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J.J. Bignetti Bechara, S. Bertholo Piconez

University of São Paulo (BRAZIL)
Contributions from the Design Thinking (DT) approach in Education have been well documented in the academic literature. This human-centered design approach for innovation encompasses principles, methods and practices used by designers, such as end-user empathy, problem framing and rapid prototyping for testing ideas. Under its basic assumptions, successful solutions meet three overlapping criteria: “desirability” (what makes sense to people and for people), “feasibility” (what is functionally possible within the foreseeable future) and “viability” (what is likely to become part of a sustainable model).

Working in a full-time public Brazilian school since 2013, our research group based on the Graduate School of Education has supported activities for investigating contributions of the DT approach in structuring innovative pedagogical projects for basic education.

One of the projects carried out in the school, called “Games in Math Education”, sought to build knowledge mediated by digital games. Project team recognized opportunities for using mobile learning applying the BYOD (Bring Your Own Device) initiative, using students’ own smartphones, supported also by social media interaction (WhatsApp and Facebook). SimCity BuildIt was selected by students as the game to play in the project and its original purpose is to manage various aspects of a fictional city administration by its respective mayor. Orientations for activities did not indicate any relationship with the formal contents of Mathematics being worked in classroom, and the only rules to be followed would be the rules of the game itself. However, students went far beyond just working on math concepts inherent to the activities proposed in the game. They adopted interdisciplinary stance and considered ethics, politics, economics and environmental issues such as health, social security, employment demand, recycling, clean energy production and sewage treatment.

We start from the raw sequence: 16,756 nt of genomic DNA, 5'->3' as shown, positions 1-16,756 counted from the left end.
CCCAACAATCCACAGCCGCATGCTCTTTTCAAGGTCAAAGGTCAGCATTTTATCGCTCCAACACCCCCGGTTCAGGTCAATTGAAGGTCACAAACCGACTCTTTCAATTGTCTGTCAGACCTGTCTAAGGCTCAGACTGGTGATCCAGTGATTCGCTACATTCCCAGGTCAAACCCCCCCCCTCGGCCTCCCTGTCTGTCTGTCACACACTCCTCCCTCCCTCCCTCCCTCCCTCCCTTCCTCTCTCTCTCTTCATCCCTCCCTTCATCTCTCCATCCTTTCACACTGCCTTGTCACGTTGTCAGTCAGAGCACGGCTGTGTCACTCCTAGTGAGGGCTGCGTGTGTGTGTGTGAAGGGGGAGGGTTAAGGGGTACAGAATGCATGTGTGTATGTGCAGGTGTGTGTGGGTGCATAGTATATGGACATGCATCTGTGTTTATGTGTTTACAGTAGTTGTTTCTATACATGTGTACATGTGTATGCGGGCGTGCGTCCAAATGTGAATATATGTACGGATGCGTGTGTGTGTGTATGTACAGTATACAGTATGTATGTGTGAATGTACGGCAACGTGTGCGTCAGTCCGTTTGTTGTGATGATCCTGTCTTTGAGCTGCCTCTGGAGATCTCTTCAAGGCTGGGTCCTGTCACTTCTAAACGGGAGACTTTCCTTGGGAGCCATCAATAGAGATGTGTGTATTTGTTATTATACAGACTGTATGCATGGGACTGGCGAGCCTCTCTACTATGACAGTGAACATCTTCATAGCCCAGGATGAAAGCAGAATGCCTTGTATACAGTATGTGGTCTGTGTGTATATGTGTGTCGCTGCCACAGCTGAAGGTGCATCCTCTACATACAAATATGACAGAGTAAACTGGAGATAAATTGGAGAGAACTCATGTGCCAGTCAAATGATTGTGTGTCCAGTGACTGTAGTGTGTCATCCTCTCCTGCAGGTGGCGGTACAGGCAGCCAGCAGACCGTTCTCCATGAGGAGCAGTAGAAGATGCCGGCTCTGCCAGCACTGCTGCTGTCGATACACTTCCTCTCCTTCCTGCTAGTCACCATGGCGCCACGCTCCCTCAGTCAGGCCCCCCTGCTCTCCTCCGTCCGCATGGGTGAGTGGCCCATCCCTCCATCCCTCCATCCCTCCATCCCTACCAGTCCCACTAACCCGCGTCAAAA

The success of this project inspired our research group to go one step further and propose that students take part in the co-design of future projects themselves. And, in order to face the challenges found in public schools, innovative educational projects should be sustainable and developed under an entrepreneur mindset. The experience called Educational Shark Tank was inspired on the well-known ABC’s reality television show where students, as aspiring start-up entrepreneur, after the generation of ideas (Ideation phase of DT), should prepare and present a pitch to a panel of “investors”, who criticize their pitch and ultimately decide on whether to give authorization to continue the project. For supporting student, teams faculty should provide learning opportunities on basic entrepreneur concepts such as management methods, business plans, financing and protection of intellectual properties.